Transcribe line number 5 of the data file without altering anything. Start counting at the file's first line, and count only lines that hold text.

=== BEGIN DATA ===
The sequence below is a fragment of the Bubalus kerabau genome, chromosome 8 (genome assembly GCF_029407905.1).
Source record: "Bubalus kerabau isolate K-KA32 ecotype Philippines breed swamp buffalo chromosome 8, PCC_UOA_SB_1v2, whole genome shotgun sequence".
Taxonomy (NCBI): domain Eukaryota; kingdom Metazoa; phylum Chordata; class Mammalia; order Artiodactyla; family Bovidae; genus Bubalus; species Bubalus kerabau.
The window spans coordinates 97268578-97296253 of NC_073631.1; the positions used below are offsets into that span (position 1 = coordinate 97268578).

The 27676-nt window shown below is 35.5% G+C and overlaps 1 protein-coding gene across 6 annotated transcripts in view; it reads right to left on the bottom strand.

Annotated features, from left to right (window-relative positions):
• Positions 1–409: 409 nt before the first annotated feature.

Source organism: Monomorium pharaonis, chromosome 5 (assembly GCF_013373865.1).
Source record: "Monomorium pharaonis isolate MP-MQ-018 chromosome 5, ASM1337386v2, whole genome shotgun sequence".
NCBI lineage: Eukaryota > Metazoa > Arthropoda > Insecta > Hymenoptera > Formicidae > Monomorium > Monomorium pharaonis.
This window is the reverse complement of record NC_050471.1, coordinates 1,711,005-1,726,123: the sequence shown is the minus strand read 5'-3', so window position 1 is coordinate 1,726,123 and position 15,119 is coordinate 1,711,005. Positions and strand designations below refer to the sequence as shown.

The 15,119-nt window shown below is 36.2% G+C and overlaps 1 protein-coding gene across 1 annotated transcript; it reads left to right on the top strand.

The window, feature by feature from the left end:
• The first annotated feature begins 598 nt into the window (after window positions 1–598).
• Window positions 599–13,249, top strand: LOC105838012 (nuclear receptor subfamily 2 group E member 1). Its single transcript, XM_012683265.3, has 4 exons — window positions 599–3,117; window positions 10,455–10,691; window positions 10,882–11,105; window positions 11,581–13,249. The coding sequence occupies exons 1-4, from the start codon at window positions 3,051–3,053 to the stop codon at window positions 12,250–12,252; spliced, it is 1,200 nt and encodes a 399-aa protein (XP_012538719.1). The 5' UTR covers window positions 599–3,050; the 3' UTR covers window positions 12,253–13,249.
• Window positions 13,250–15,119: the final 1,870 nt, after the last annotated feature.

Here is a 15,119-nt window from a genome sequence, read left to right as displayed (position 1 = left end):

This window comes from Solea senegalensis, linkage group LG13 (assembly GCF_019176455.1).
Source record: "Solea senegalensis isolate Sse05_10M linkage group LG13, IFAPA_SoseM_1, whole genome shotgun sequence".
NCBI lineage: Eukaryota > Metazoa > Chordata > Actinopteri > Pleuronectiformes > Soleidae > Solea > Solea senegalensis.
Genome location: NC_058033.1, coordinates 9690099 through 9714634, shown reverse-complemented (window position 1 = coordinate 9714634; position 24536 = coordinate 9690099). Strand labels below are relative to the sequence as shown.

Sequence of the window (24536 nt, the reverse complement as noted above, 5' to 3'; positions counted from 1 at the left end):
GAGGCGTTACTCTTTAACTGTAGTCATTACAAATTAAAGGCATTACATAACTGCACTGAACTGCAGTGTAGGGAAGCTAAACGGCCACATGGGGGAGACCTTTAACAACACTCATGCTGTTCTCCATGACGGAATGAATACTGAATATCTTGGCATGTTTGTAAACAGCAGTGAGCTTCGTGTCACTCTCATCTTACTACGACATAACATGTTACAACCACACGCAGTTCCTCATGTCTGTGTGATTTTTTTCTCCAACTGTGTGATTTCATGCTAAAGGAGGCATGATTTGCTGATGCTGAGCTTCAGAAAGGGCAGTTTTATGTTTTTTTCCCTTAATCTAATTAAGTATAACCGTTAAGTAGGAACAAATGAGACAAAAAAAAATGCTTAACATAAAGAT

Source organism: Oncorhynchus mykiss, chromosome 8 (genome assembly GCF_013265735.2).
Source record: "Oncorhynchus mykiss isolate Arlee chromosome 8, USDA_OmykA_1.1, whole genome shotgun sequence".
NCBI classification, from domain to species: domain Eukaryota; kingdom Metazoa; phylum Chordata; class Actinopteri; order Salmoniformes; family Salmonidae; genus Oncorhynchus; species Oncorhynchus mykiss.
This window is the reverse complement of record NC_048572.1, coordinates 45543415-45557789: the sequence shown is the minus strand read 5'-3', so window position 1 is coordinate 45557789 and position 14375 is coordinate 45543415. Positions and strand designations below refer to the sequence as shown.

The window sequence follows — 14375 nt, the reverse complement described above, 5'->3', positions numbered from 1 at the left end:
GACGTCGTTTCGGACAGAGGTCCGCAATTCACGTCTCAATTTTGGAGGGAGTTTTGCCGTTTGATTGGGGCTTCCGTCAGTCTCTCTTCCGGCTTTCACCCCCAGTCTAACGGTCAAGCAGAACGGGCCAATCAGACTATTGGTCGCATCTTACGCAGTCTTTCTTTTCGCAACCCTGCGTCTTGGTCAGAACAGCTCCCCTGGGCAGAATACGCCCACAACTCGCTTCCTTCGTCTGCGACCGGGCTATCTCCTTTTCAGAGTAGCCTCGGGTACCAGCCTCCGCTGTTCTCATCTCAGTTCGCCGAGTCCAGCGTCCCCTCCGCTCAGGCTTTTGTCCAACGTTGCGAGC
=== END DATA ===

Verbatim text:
The 27676-nt window shown below is 35.5% G+C and overlaps 1 protein-coding gene across 6 annotated transcripts in view; it reads right to left on the bottom strand.